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Endoscopic ultrasound-guided celiac plexus and ganglia interventions

Michael J Levy, MD
Maurits J Wiersema, MD
Section Editor
Douglas A Howell, MD, FASGE, FACG
Deputy Editor
Anne C Travis, MD, MSc, FACG, AGAF


Pancreatic cancer and chronic pancreatitis are commonly associated with intense and often refractory pain [1,2]. Non-narcotic medical therapies are often inadequate, and opioids commonly induce nausea, constipation, and other side effects [3,4]. Non-pharmacologic therapies are commonly administered with the aim of improving pain control and quality of life, while reducing the risk of drug-induced side effects. Such therapies include celiac plexus neurolysis (CPN) with injection of alcohol in patients with pancreatic cancer or celiac plexus block (CPB) using steroids in patients with chronic pancreatitis.

This topic review will provide an overview of CPN and CPB in the management of pain occurring secondary to pancreatic cancer and chronic pancreatitis, respectively, while focusing on endosonographic methods. It will also briefly review other applications of endoscopic ultrasound guided neurolysis, as well as emerging data concerning direct celiac ganglia neurolysis (CGN) and block (CGB), the most recently introduced technical variation of the standard technique.

The clinical manifestations and diagnosis of pancreatic cancer, chronic pancreatitis, and an overview of palliative treatments for pancreatic cancer are discussed separately. (See "Clinical manifestations, diagnosis, and staging of exocrine pancreatic cancer" and "Clinical manifestations and diagnosis of chronic pancreatitis in adults" and "Supportive care of the patient with locally advanced or metastatic exocrine pancreatic cancer".)


Although the terms "celiac plexus" and "splanchnic nerves" are often used interchangeably, they are anatomically distinct structures [5-7]. The splanchnic nerves are located above and posterior to the diaphragm and anterior most often to the 12th thoracic vertebra. The celiac plexus is located below and anterior to the diaphragm and surrounds the origin of the celiac trunk. The celiac plexus is comprised of a dense network of ganglia and interconnecting fibers. Celiac ganglia are typically located between T12 and L2 and, in most patients, two to five ganglia are present [5]. The celiac plexus transmits the sensation of pain for the pancreas [8]. The nerves that supply the pancreas [9] receive nociceptive stimulation and then transmit this pain information to the celiac plexus [10]. Stimuli reach the thalamus and cortex of the brain and this information is perceived as pain. Descending inhibitory mechanisms may also modulate the ascending pain information.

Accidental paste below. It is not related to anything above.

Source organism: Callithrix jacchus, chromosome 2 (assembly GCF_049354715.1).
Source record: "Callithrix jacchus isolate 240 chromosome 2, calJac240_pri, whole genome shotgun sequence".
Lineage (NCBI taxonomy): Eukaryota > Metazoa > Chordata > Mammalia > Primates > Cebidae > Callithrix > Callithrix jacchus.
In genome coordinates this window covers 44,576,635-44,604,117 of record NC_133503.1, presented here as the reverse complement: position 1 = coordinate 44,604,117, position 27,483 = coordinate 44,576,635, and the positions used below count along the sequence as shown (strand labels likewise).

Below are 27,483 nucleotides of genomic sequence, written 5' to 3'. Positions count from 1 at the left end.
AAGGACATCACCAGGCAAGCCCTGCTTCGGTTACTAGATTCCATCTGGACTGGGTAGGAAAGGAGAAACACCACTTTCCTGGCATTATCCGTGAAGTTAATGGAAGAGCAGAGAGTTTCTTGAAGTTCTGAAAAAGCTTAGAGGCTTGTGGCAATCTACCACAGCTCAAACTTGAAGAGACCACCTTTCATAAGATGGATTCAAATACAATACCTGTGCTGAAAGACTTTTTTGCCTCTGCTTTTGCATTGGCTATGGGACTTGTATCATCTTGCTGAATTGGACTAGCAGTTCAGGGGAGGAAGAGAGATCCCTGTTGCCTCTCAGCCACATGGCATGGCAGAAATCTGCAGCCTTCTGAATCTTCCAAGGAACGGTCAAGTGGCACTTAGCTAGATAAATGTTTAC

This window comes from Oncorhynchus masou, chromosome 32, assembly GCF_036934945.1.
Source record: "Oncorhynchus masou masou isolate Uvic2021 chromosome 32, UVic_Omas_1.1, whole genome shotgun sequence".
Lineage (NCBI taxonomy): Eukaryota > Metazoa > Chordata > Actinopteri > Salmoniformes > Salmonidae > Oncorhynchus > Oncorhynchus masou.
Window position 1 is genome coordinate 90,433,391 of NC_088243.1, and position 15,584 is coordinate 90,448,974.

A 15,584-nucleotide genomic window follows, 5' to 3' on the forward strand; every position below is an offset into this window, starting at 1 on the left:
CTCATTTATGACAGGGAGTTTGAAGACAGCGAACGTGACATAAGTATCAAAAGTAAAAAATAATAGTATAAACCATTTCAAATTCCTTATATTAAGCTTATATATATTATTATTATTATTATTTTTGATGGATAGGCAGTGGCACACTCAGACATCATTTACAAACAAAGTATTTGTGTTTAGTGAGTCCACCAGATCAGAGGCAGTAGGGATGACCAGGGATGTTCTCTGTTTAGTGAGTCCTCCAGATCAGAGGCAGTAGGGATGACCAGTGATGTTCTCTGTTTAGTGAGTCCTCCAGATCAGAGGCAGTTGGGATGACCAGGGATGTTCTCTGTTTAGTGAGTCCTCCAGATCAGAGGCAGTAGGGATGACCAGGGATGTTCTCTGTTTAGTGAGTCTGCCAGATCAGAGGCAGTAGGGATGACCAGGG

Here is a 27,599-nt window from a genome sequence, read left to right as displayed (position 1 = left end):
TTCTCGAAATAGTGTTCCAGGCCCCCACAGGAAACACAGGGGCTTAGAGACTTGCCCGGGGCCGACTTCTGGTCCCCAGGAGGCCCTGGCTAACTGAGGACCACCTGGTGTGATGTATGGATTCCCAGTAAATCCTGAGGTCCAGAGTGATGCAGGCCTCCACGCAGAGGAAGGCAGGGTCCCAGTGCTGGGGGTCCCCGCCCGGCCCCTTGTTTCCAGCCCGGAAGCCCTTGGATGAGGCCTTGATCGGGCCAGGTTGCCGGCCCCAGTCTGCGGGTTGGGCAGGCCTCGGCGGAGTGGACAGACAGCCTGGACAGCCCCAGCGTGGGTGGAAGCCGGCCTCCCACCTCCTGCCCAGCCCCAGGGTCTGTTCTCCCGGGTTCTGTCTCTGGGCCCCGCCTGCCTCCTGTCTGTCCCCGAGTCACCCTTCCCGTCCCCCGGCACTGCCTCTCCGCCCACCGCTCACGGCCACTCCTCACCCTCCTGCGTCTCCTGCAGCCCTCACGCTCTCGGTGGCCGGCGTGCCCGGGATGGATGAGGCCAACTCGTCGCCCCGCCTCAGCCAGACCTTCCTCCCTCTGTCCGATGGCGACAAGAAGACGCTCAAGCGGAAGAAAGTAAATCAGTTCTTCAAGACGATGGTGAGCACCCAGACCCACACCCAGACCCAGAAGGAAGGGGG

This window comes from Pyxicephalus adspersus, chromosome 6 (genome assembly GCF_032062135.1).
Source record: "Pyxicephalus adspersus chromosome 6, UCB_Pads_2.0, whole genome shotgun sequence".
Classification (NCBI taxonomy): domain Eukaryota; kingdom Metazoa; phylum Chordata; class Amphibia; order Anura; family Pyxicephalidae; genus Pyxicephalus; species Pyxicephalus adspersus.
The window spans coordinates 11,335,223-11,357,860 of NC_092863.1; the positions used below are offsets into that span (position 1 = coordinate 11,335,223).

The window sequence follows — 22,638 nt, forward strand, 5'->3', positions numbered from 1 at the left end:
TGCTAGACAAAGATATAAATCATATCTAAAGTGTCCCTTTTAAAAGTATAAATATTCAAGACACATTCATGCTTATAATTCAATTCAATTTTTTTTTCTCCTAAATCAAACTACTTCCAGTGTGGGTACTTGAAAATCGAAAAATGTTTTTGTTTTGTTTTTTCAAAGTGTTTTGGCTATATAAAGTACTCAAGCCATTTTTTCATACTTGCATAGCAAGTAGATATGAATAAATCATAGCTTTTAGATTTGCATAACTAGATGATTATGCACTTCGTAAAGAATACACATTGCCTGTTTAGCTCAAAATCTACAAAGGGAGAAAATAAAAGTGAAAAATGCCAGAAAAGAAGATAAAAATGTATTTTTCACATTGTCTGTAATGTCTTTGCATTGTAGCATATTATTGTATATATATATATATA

Technique — CPN and CPB can be performed percutaneously, surgically, or under endosonographic guidance [11-13]. The retrocrural or classic approach involves injection of the solution so that diffusion occurs over the splanchnic nerves [14]. Modifications have been created in an attempt to improve the accuracy of needle placement and pain relief, while reducing procedure-related complications. These techniques differ with respect to the route of needle insertion, use of radiologic guidance versus a blind procedure, and chemical composition of the injectate. The anterocrural or "true" CPN results in injection anterior to the diaphragm thereby diffusing over the celiac ganglia.


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Literature review current through: Sep 2016. | This topic last updated: Dec 12, 2013.
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